Aspergers under white hoods

Dave proposes
Sara disposes
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3 responses to “Aspergers under white hoods

  1. Sara seems to lump scientists and engineers into a common group with respect to their worldview. She seems to say that this worldview somehow makes it easier for them to end up in hate groups. In my experience, scientists and engineers are two very different types.
    She also cites industrial psychologists’ studies that find scientists and engineers can suspend their emotions to consider problems dispassionately. I don’t understand how that makes them more likely to join hate groups when hate groups and related groups actually appeal almost exclusively to emotion.

  2. Mark, two things:
    One: Dave and I have both noticed (and commented on before) is the unique presence of a certain kind of gifted scientific mind among authoritarian religious and political groups. My argument is not that these guys (and they’re usually guys) don’t feel emotions. They do. But, to a greater degree than most people, they are very, very uncomfortable with them — to the point where they may have no acceptable means of expressing their feelings openly at all, and may not even be very much aware of their own emotional state.
    This leaves them with a huge load of frustration that needs to be projected onto something else. Since they also tend to be great at abstraction, they abstract themselves a shadow to hate. For guys who join hate groups, the emotion they feel most strongly (and thus have the strongest need to displace) is anger. The hated groups are the target for that externalized anger.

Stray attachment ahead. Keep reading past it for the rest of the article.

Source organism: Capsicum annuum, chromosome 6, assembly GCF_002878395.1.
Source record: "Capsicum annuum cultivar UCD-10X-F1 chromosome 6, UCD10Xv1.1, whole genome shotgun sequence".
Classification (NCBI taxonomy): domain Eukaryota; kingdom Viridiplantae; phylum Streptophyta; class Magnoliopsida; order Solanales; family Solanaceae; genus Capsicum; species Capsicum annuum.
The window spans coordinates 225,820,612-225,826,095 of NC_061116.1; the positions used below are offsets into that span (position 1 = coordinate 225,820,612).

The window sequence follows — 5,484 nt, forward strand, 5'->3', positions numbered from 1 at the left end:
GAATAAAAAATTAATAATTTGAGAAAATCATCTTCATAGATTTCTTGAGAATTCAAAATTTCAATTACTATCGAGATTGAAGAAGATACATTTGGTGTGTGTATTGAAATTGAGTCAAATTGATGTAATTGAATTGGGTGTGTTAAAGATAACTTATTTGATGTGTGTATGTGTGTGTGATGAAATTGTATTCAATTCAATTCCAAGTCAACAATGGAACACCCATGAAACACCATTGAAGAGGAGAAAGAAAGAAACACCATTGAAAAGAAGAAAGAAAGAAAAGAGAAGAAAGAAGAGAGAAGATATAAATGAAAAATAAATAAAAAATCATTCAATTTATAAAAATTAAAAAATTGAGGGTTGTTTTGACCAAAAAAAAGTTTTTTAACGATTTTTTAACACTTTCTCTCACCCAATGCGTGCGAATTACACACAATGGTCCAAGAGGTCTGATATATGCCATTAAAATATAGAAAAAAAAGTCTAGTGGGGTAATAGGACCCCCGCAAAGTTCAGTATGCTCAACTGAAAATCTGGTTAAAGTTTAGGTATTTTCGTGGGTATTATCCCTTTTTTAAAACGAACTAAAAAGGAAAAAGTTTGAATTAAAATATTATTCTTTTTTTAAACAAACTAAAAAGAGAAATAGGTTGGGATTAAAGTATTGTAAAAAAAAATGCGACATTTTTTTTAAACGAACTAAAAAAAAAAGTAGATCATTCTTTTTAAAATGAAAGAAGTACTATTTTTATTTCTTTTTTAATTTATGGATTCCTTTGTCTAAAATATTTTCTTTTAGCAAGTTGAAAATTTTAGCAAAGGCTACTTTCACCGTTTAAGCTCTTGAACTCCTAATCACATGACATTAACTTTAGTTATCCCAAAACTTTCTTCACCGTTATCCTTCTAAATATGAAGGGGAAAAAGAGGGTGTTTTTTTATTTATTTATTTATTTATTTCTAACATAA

Unfortunately, this emotional tangle does get into the intellectual works, and tends to warp a lot of other thinking as well.
    The effects of emotional repression have been understood since Freud; projection of hated parts of the self onto others has been understood since Jung; and the ways this translates into anti-social behavior has been understood since Hannah Arendt and Alice Miller. These are Psych 101 concepts with a lot of history behind them.
    Most mature scientific/technical personalities do find satisfactory ways of managing their emotional loads — some of which are unique to their type, others which aren’t. And the methods chosen depend a lot on the specific emotion being suppressed. Projection of self-loathing and anger onto a hated other is a pretty extreme one, and fortunately not terribly common.
    Two: Your opinion regarding the differences between scienists and engineers is not borne out by the research I cited, which considered the emotional processing styles of both and found no substantive differences. The cognitive styles and preferences may indeed be different. But the way they run their emotional lives is not.

  3. This is by now a dead horse, but I will leave one more comment: A study by some Lockheed (appeal to authority) psychologists means very little with regard to the difference between engineers and scientists. As one who is familiar with both, I can assure you that they are very different in their outlook on life, not just in their outlook on their profession. Engineers are not engaged in applied science. They are engaged in the contruction industry. Some use science, but those who do are scientists, not engineers.
    I remain unconvinced that your and Dave’s observations comprise any kind of statistically-valid assessment of the presence of scientists or engineers or other “intelligent” persons in hate groups. Perhaps you could cite a legitimate study to that effect. Otherwise, I point you to the old adage (old by now): the plural of anecdote is not data.